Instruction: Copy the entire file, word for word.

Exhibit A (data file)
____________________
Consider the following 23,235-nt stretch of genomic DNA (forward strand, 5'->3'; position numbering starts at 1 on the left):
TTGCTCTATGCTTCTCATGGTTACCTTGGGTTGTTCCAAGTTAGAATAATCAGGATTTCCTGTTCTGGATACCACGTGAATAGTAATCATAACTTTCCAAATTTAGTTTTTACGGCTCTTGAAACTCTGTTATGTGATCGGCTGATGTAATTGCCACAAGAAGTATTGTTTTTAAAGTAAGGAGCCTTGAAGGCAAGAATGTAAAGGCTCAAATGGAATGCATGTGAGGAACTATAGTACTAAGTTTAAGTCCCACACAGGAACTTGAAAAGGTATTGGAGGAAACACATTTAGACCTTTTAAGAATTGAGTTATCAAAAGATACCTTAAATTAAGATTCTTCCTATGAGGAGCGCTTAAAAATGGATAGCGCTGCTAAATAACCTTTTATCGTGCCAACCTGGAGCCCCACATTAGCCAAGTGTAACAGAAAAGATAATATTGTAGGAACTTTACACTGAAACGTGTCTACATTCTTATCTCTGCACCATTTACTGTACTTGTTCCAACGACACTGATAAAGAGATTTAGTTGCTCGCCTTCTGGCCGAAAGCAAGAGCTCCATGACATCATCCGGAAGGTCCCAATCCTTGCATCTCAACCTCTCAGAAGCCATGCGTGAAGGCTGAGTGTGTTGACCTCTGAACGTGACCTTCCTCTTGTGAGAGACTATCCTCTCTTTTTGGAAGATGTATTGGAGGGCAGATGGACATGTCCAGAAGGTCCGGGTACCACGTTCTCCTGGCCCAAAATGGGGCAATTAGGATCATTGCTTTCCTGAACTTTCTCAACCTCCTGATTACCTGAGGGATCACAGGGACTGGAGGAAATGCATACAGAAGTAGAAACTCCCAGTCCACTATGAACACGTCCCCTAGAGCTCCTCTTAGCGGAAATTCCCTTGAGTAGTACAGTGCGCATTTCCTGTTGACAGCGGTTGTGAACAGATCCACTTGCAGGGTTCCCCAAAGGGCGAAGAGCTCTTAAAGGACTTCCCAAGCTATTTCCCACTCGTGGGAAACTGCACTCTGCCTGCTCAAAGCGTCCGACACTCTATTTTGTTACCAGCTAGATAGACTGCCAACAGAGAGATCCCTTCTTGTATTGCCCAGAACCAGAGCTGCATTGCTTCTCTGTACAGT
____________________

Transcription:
Consider the following 23,235-nt stretch of genomic DNA (forward strand, 5'->3'; position numbering starts at 1 on the left):
TTGCTCTATGCTTCTCATGGTTACCTTGGGTTGTTCCAAGTTAGAATAATCAGGATTTCCTGTTCTGGATACCACGTGAATAGTAATCATAACTTTCCAAATTTAGTTTTTACGGCTCTTGAAACTCTGTTATGTGATCGGCTGATGTAATTGCCACAAGAAGTATTGTTTTTAAAGTAAGGAGCCTTGAAGGCAAGAATGTAAAGGCTCAAATGGAATGCATGTGAGGAACTATAGTACTAAGTTTAAGTCCCACACAGGAACTTGAAAAGGTATTGGAGGAAACACATTTAGACCTTTTAAGAATTGAGTTATCAAAAGATACCTTAAATTAAGATTCTTCCTATGAGGAGCGCTTAAAAATGGATAGCGCTGCTAAATAACCTTTTATCGTGCCAACCTGGAGCCCCACATTAGCCAAGTGTAACAGAAAAGATAATATTGTAGGAACTTTACACTGAAACGTGTCTACATTCTTATCTCTGCACCATTTACTGTACTTGTTCCAACGACACTGATAAAGAGATTTAGTTGCTCGCCTTCTGGCCGAAAGCAAGAGCTCCATGACATCATCCGGAAGGTCCCAATCCTTGCATCTCAACCTCTCAGAAGCCATGCGTGAAGGCTGAGTGTGTTGACCTCTGAACGTGACCTTCCTCTTGTGAGAGACTATCCTCTCTTTTTGGAAGATGTATTGGAGGGCAGATGGACATGTCCAGAAGGTCCGGGTACCACGTTCTCCTGGCCCAAAATGGGGCAATTAGGATCATTGCTTTCCTGAACTTTCTCAACCTCCTGATTACCTGAGGGATCACAGGGACTGGAGGAAATGCATACAGAAGTAGAAACTCCCAGTCCACTATGAACACGTCCCCTAGAGCTCCTCTTAGCGGAAATTCCCTTGAGTAGTACAGTGCGCATTTCCTGTTGACAGCGGTTGTGAACAGATCCACTTGCAGGGTTCCCCAAAGGGCGAAGAGCTCTTAAAGGACTTCCCAAGCTATTTCCCACTCGTGGGAAACTGCACTCTGCCTGCTCAAAGCGTCCGACACTCTATTTTGTTACCAGCTAGATAGACTGCCAACAGAGAGATCCCTTCTTGTATTGCCCAGAACCAGAGCTGCATTGCTTCTCTGTACAGT